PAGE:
Take the 2-minute tour ×
Stack Overflow is a question and answer site for professional and enthusiast programmers. It's 100% free, no registration required.

Synopsis: My program occasionally runs into a condition where it wants to send data over a socket, but that socket is blocked waiting for a response to a previous command that never came. Is there any way to unblock the socket and pick back up with it when this happens? If not that, how could I test whether the socket is blocked so I could close it and open a new one? (I need blocking sockets in the first place)

Details: I'm connecting to a server over two sockets. Socket 1 is for general command communication. Socket 2 is for aborting running commands. Aborts can come at any time and frequently. Every command sent over socket 1 gets a response, such as:

socket1 send: set command data
socket1 read: set command ack

There is always some time between the send and the read, as the server doesn't send anything back until the command is finished executing.

To interrupt commands in progress, I connect over a another socket and issue an abort command. I then use socket 1 to issue a new command.

I am finding that occasionally commands issued over socket 1 after an abort are hanging the program. It appears that socket 1 is blocked waiting for a response to a previously issued command that never returned (and that got interrupted). While usually it works sometimes it doesn't (I didn't write the server).

In these cases, is there any way for me to check to see if socket 1 is blocked waiting for a read, and if so, abandon that read and move on? Or even any way to check at all so I can close that socket and start again?

thx!

UPDATE 1: thanks for the answers. As for why I'm using blocking sockets, it's because I'm controlling a CNC-type machine with this code, and I need to know when the command I've asked it to execute is done executing. The server returns the ACK when it's done, so that seems like a good way to handle it. I like the idea of refactoring for non-blocking but can't envision a way to get info on when the command is done otherwise. I'll look at select and the other options.

share|improve this question
    
i should have mentioned i've tried flushing the socket, and that i'm using the socket with a file descriptor (via makefd()). –  mix Dec 10 '10 at 21:43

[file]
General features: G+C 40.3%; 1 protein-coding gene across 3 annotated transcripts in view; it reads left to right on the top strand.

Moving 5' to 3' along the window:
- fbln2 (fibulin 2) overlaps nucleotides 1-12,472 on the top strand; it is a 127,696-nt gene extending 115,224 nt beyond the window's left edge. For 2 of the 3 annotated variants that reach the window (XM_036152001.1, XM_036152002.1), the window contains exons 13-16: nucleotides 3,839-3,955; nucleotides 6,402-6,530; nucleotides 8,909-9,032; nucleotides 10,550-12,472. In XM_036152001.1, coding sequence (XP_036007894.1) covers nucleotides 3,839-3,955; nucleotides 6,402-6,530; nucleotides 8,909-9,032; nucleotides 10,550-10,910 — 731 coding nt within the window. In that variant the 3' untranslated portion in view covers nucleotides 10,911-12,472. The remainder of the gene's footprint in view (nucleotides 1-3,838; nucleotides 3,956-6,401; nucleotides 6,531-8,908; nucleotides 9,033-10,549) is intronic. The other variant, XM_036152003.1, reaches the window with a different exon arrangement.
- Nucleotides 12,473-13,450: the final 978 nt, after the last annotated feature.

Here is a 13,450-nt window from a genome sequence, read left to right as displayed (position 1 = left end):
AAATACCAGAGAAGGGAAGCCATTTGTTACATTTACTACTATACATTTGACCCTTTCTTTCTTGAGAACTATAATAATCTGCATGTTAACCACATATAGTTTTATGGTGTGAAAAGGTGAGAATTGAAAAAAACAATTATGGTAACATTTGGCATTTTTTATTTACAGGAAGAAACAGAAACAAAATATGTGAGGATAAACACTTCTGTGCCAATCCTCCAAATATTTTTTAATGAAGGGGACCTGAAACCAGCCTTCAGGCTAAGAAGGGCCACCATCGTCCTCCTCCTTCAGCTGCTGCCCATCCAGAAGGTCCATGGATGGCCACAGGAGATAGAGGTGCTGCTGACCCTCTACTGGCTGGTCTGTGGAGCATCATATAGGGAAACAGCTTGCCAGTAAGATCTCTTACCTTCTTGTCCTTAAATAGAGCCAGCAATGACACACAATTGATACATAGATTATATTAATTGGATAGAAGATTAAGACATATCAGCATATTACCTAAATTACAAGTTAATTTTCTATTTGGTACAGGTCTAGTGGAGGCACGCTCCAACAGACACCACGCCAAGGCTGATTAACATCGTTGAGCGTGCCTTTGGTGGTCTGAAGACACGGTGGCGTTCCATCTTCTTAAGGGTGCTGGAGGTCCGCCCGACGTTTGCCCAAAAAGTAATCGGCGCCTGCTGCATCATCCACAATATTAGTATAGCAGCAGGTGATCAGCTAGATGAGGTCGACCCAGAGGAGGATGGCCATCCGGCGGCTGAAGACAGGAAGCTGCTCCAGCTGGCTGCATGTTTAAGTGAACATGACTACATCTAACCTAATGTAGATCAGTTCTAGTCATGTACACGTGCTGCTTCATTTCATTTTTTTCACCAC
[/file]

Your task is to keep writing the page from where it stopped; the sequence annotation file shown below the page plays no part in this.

1  
I like Martin and Karl's answers. Another possibility is to use socket.settimeout, which causes socket operations to block, but only for a while. –  Jason Orendorff Dec 10 '10 at 22:05
    
Actually I'm not sure I quite understand the question. You say your socket is "blocked". Is that because another thread is actually currently blocked in a recv call on that socket? In other words: you have multiple threads trying to use the socket at once? If not, why do you think the socket is blocked? I'm a little confused because I don't normally think of the word "blocked" as applying to sockets. They have either blocking or non-blocking behavior, sure, but it's the thread that actually gets blocked. (Otherwise, this is a well-asked question, fwiw.) –  Jason Orendorff Dec 10 '10 at 22:13
    
it appears that the socket is hung waiting to read a response that never comes from the server (one it should have sent). perhaps I'm describing it incorrectly. i have a socket, and i send commands to it. i've setup a writeread method that writes a command and waits for a response. it looks like the socket thread hangs after the write but before the read. –  mix Dec 10 '10 at 22:17
    
oh, and i did try settimeout. it does force the program to recover, but i can't really set a usable timeout because the command execution time is quite variable. could be .5 second, or could be 20 seconds. and i can't wait 20 seconds for it to recover. –  mix Dec 10 '10 at 22:19

4 Answers 4

up vote 4 down vote accepted

Not meaning to seem disagreeable, but you say you need blocking sockets and then go on to describe some very good reasons for needing non-blocking sockets. I would recommend refactoring to use non-blocking.

Aside from that, the only method I'm aware of to know if a socket is blocked is the fact that your program called recv or one of its variants and has not yet returned. Someone else may know an API that I don't, but setting a "blocked" boolean before the recv call and clearing it afterward is probably the best hack to get you that info. But you don't want to do that. Trust me, the refactor will be worth it in the long run.

share|improve this answer

The traditional solution to this problem is to use select. Before writing, test whether the socket will support writing, and if not, do something else (such as waiting for a response first). One level above select, Python provides the asyncore module to enable such processing. Two level above, Twisted is an entire framework dealing with asynchronous processing of messages.

share|improve this answer

Sockets should be full duplex. If Python blocks a thread from writing to a socket while another thread is reading from the same socket I would regard it as a major bug in Python. This doesn't occur in any other programming language I've used.

share|improve this answer

What you really what is to block on a select() or poll(). The only way to unblock a blocked socket is to receive data or a signal which is probably not acceptable. A select() or poll() call can block waiting for one or more sockets, either on reading or writing (waiting for buffer space). They can also take a timeout if you want to wait periodically to check on other things. Take a look at my answer to Block Socket with Unix and C/C++ Help

share|improve this answer

Your Answer

 
discard

By posting your answer, you agree to the privacy policy and terms of service.

Not the answer you're looking for? Browse other questions tagged or ask your own question.